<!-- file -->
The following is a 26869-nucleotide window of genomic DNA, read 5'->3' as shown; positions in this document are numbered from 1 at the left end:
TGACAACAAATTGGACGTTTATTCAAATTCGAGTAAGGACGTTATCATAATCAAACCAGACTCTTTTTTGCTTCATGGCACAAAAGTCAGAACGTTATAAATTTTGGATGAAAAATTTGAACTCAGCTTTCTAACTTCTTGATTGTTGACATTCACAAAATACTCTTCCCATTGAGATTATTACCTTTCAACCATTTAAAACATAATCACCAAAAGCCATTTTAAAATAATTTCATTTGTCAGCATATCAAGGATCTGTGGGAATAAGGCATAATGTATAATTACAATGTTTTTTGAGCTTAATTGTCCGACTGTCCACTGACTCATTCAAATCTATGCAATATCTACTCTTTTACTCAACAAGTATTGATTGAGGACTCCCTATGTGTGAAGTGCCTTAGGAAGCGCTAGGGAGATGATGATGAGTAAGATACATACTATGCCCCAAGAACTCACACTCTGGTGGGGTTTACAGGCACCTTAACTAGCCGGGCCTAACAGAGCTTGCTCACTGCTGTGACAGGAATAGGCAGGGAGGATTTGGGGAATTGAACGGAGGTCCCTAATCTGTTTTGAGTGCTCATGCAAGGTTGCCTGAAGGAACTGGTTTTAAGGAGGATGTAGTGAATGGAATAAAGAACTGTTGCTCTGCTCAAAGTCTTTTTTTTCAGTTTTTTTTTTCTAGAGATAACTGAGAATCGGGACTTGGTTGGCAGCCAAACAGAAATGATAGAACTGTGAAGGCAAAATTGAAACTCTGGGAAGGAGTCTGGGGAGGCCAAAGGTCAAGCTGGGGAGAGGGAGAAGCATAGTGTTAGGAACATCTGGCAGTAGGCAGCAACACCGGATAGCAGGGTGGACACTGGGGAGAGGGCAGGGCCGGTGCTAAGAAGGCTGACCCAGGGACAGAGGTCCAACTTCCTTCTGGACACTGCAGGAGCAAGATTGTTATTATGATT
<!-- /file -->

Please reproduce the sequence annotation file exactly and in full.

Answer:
The following is a 26869-nucleotide window of genomic DNA, read 5'->3' as shown; positions in this document are numbered from 1 at the left end:
TGACAACAAATTGGACGTTTATTCAAATTCGAGTAAGGACGTTATCATAATCAAACCAGACTCTTTTTTGCTTCATGGCACAAAAGTCAGAACGTTATAAATTTTGGATGAAAAATTTGAACTCAGCTTTCTAACTTCTTGATTGTTGACATTCACAAAATACTCTTCCCATTGAGATTATTACCTTTCAACCATTTAAAACATAATCACCAAAAGCCATTTTAAAATAATTTCATTTGTCAGCATATCAAGGATCTGTGGGAATAAGGCATAATGTATAATTACAATGTTTTTTGAGCTTAATTGTCCGACTGTCCACTGACTCATTCAAATCTATGCAATATCTACTCTTTTACTCAACAAGTATTGATTGAGGACTCCCTATGTGTGAAGTGCCTTAGGAAGCGCTAGGGAGATGATGATGAGTAAGATACATACTATGCCCCAAGAACTCACACTCTGGTGGGGTTTACAGGCACCTTAACTAGCCGGGCCTAACAGAGCTTGCTCACTGCTGTGACAGGAATAGGCAGGGAGGATTTGGGGAATTGAACGGAGGTCCCTAATCTGTTTTGAGTGCTCATGCAAGGTTGCCTGAAGGAACTGGTTTTAAGGAGGATGTAGTGAATGGAATAAAGAACTGTTGCTCTGCTCAAAGTCTTTTTTTTCAGTTTTTTTTTTCTAGAGATAACTGAGAATCGGGACTTGGTTGGCAGCCAAACAGAAATGATAGAACTGTGAAGGCAAAATTGAAACTCTGGGAAGGAGTCTGGGGAGGCCAAAGGTCAAGCTGGGGAGAGGGAGAAGCATAGTGTTAGGAACATCTGGCAGTAGGCAGCAACACCGGATAGCAGGGTGGACACTGGGGAGAGGGCAGGGCCGGTGCTAAGAAGGCTGACCCAGGGACAGAGGTCCAACTTCCTTCTGGACACTGCAGGAGCAAGATTGTTATTATGATT